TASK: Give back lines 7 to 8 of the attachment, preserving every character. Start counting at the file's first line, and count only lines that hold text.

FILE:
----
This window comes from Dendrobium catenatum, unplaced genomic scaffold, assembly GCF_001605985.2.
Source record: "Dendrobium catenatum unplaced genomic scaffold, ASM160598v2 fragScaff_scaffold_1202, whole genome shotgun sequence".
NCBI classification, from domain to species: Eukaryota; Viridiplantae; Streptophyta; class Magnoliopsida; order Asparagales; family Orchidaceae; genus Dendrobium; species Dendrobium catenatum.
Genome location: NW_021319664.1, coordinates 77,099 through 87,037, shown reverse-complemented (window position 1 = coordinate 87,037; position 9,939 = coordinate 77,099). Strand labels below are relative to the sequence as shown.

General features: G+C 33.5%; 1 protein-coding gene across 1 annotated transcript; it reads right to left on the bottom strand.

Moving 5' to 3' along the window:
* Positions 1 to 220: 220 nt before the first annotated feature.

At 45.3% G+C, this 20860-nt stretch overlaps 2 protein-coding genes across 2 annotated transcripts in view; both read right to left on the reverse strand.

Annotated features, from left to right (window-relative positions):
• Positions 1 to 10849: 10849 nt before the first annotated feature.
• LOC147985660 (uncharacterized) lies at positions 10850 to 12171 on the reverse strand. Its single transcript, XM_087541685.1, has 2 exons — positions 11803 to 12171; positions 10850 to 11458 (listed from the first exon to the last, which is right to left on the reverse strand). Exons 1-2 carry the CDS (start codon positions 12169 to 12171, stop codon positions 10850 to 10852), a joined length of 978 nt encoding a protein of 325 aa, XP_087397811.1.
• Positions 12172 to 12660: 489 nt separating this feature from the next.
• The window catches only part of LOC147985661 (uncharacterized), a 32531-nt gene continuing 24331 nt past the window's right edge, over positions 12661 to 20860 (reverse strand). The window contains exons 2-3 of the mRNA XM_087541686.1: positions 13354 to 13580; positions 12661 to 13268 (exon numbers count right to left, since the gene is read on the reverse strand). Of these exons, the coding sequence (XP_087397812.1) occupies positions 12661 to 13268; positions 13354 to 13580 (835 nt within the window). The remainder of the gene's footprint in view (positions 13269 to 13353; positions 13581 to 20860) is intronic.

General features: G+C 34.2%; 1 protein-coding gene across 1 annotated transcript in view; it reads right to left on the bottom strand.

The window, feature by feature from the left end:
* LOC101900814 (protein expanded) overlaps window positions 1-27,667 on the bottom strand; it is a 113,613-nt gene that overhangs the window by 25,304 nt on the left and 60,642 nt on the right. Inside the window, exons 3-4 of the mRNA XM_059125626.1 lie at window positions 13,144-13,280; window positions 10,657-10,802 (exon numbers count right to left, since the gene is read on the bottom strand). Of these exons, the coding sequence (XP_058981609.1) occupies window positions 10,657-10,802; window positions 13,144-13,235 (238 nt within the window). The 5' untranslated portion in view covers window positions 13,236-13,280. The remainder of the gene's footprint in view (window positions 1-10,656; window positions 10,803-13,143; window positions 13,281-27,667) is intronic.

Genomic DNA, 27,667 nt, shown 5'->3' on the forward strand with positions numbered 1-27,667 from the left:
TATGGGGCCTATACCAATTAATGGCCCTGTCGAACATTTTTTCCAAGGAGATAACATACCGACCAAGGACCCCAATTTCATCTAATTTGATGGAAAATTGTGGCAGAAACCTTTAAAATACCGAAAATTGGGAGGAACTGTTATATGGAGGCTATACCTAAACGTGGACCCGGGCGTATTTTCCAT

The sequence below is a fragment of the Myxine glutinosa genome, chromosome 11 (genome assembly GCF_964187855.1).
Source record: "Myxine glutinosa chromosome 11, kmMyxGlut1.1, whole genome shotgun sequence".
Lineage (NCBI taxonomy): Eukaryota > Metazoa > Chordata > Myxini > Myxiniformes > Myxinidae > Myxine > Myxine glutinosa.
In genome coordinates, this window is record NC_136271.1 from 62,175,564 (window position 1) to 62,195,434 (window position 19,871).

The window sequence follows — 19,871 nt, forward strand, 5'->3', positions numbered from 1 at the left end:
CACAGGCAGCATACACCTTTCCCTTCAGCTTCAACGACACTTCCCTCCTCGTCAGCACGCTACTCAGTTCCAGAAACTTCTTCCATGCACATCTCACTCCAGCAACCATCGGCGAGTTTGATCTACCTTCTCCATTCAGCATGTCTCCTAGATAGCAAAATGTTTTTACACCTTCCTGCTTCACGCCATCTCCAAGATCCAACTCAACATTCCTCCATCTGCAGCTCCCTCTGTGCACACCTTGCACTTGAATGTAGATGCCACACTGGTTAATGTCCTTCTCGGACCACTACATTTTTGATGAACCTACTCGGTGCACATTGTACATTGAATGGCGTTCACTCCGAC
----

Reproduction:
* Positions 1 to 220: 220 nt before the first annotated feature.

At 45.3% G+C, this 20860-nt stretch overlaps 2 protein-coding genes across 2 annotated transcripts in view; both read right to left on the reverse strand.